After a winter of what at least one newspaper dubbed “never-ending” rain, the UK continued to be a grey and drizzly place in May. Even with the occasional streak of sunshine, it’s a far cry from the brilliant blue skies and palm-fringed plazas of Seville.

Seville, after all, is the embodiment of what our poor British hearts desire: baking hot sunsets, streetside merriment and lounging by the pool. These wistful thoughts are also the fodder for Cruzcampo’s current £10m campaign, which runs until July.

It features a moustachioed man who, as Spanish guitar plays, rolls a keg across the city by walking backwards atop it – deftly avoiding some spilled Seville oranges, nicking some tapas from a diner’s plate and showing off a flamenco flourish. It aims to capture the spirit of the beer’s hometown.

Tweaked to British tastes and climate

“Even if you don’t come from Seville, you can choose to live the Sevillian way,” reads a release from Cruzcampo’s parent company, Heineken. Its UK-sold lagers, of course, aren’t exactly the same as their Spanish equivalent. Made in Manchester and ‘tweaked’ to British tastes and climate, it is slightly lower in abv, at 4.4%, with less bitterness (lagers are more heavily hopped in Spain). It’s not the exact beer you’d drink in Seville, but will most Brits care? Perhaps not, previous polling on the provenance and authenticity of beers has shown.

It can’t hurt that Spanish-style lagers are all the rage, having taken both pubs and retail aisles by storm. Take Molson Coors’ Madrí Excepcional, brewed in Burton-upon-Trent, which has racked up off-trade sales of more than £65m in less than two years since launch [NIQ 52 we 9 September 2023].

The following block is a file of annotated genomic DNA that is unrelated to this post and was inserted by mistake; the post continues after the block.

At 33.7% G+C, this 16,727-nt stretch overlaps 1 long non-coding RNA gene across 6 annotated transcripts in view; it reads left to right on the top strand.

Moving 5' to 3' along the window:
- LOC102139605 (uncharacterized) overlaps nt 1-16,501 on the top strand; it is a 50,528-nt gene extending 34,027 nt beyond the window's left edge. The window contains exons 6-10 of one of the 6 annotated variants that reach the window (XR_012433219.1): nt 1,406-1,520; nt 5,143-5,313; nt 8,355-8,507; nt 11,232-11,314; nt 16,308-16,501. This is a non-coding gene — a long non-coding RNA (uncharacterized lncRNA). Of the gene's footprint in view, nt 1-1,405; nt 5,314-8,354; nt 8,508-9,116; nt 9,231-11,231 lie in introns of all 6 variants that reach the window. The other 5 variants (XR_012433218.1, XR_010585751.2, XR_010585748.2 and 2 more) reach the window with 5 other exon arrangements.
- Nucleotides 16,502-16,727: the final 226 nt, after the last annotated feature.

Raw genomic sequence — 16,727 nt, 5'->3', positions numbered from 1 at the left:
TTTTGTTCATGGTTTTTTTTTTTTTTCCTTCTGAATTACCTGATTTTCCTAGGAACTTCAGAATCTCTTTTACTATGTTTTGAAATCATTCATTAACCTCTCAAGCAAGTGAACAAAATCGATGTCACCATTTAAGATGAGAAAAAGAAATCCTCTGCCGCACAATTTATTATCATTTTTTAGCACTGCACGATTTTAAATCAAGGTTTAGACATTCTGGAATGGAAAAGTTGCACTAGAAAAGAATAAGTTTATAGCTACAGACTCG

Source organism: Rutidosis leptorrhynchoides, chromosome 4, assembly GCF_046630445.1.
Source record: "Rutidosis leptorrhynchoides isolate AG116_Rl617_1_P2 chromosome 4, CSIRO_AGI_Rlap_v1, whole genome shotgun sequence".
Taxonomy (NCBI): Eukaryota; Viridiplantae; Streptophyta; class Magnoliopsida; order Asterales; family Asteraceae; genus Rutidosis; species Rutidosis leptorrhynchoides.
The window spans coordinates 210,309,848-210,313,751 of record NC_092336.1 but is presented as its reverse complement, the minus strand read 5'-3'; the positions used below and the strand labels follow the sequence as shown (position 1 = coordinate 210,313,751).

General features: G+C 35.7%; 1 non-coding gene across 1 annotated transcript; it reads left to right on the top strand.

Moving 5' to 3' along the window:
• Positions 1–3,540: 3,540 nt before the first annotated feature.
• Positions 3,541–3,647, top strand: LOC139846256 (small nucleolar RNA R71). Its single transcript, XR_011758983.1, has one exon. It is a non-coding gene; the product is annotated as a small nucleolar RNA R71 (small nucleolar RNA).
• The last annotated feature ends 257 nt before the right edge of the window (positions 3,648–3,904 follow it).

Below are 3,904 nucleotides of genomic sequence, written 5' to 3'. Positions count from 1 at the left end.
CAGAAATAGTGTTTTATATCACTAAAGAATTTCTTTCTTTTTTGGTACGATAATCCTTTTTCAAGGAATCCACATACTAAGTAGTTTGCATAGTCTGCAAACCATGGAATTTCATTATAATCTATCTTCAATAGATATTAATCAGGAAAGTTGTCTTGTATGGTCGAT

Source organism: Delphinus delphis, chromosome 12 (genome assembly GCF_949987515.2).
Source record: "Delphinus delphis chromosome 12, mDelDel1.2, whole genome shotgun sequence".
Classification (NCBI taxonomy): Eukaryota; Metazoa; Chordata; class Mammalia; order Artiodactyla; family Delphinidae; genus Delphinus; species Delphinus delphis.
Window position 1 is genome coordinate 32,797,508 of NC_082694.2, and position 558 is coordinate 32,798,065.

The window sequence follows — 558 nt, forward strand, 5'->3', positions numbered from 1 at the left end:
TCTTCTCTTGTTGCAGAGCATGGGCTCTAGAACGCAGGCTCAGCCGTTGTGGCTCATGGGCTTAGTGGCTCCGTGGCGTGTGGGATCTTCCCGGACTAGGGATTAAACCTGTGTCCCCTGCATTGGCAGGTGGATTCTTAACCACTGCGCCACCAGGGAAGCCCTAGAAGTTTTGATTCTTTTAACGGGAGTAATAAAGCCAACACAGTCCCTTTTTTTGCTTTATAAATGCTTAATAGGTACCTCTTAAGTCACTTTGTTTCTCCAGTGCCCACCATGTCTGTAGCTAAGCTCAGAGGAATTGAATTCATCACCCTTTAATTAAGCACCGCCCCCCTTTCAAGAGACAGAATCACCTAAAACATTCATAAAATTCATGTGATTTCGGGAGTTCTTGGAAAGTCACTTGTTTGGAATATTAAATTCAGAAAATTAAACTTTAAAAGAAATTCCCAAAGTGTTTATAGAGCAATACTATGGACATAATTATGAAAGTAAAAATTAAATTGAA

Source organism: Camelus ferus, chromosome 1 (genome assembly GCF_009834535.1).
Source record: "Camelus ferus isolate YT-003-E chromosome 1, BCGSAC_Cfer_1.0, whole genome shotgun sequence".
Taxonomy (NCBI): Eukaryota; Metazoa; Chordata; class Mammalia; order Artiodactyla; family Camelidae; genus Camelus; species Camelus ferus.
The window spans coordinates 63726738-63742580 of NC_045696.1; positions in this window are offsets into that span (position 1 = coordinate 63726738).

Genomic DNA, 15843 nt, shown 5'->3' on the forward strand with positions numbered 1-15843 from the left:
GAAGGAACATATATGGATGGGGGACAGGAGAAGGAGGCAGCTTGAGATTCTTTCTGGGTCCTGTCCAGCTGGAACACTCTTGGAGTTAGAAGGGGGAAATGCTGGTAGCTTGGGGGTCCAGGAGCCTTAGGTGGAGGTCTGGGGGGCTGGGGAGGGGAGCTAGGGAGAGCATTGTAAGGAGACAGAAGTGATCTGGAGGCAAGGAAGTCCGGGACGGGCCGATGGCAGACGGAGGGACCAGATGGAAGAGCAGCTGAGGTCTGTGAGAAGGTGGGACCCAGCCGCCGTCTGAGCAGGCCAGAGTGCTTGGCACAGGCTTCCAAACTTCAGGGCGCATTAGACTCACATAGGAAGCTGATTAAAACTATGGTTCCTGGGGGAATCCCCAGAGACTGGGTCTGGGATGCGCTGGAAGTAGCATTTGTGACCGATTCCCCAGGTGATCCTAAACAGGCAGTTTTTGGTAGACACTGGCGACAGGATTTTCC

Cruzcampo is already cruising at a good speed. The Grocer’s Britain’s Biggest Alcohol Brands report 2024 will next month show the brand has made strong gains, especially against the likes of Madrí – despite Cruzcampo having only launched in the off-trade last autumn. Across on and off-trade, its volumes have surged from just 650 hectolitres last April to more than 241,000hl. 


Source: Cruzcampo

Cruzcampo lager UK sales performance

A strong start for the brand, yes. But the coming months could be critical despite the conditions ahead already appearing ripe. Lagers of the same ilk – Madrí, for example – have succeeded by aligning themselves with Spain despite having no roots there. It would stand to reason that Cruz’s actual Spanish links, along with Brits’ growing love of a package holiday to the country (Spain is the UK’s top holiday destination) and the start of the summer festival season, could bolster its success.

However, the premium continental lager market is a crowded one as big beer goes hard on innovation again after years of quiet. Take Heineken-owned Birra Moretti’s new salty Sale di Mare proposition, highlighted as the brand’s ‘Madrí moment’, as one of many recent new category entries.

Shelves and bars are already chock-full of premium lagers – not just from the continent (or styled as such) – so Cruzcampo may have to rely on more than a moustachioed, barrel balancing bro to sell more of its beers.